Northern Ireland's Eugene Laverty feels he has proved he is more than just a 'Superbike rider' after completing his first races in MotoGP in his rookie season in the premier class on the Aspar Honda.

Laverty said his team treated him with respect right from the off after he joined the Spanish outfit from World Superbikes and was 'treated as a MotoGP rider from the beginning'.

The 28-year-old, who was 18th fastest on the RC213V-RS in free practice on Friday for the third round of the championship at the Termas de Rio Hondo circuit in Argentina, said: "That's the nice thing with the team because they've worked with me right from the Valencia test and they understood very quickly that 'Superbike rider' is only a tag.

Related Articles

"Because they were surprised in the first test at Valencia when I was carrying more brake pressure and lean right away than what the guys had been doing. So they've just been treating me like a MotoGP rider from the start.

"I guess the Superbike tag has been from guys that aren't working with me and don't know what's going on in the data. But that's the paddock isn't it? People talk," he added.

"But the team have been 100 per-cent supportive in that respect. They haven't treated me like I'm brain dead. They've understood I've come from a high level as well and we've had a good relationship from the start."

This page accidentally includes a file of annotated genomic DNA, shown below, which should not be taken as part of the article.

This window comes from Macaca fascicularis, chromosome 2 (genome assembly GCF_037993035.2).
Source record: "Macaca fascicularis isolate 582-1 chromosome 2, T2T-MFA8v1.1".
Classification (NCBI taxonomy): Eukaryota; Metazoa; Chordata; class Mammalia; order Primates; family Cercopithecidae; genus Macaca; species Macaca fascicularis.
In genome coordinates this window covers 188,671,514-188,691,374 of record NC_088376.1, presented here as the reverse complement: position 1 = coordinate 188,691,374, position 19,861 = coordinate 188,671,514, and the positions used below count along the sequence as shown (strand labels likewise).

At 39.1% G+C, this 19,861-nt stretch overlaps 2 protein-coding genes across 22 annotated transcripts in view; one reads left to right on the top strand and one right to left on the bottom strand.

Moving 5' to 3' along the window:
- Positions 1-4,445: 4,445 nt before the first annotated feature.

Reflecting on his day one performance in Argentina, Laverty said his lap time of 1m 40.846s didn't provide an accurate reflection of his true pace.

"The lap time didn't show how good we were, because the soft tyre was really only good for one or two laps and the traction control wasn't quite set for it. It really was holding me back," he explained.

"So it's nice to have a little bit more in reserve. A 40.8 on day one is not bad, with the potential for a mid-40. It's a new track and on day one we are already right there. That's nice, especially when it's been dirty and we haven't been able to ride the same.

"Everybody has had to alter how they ride today with these conditions. The track is pretty green. There's not much rubber down," he added.

"It was good experience on the Bridgestones because when I went out in first practice I really wasn't sure whether... we've all seen the clips from years ago where the guys got launched on corner entry.

"So I wasn't sure how hard to push, but in the end I was able to push, the tyres were moving and giving me good feedback. That'll be useful for similar conditions later in the year."

Laverty made some progress with chassis set-up in Austin and has gained more confidence to push the Honda harder this weekend.

"It's only when you start the season that you really start to understand the bike and make some headway. I'm working well with the team," he said.

"We made another solid change chassis-wise in Austin and we'll continue in that direction, just to allow me to push the bike how it needs to be pushed.

"We all hear the things about Marc's [Marquez] brake pressure, but in order to achieve that you need to find a setting that allows you to push it more. There is no point just trying to carry massive brake pressure because once you are on your arse, you are on your arse!

"You have to have a bike that is able to take it and that's what we are aiming towards. We improved braking in Austin but we need to try and get the turning back."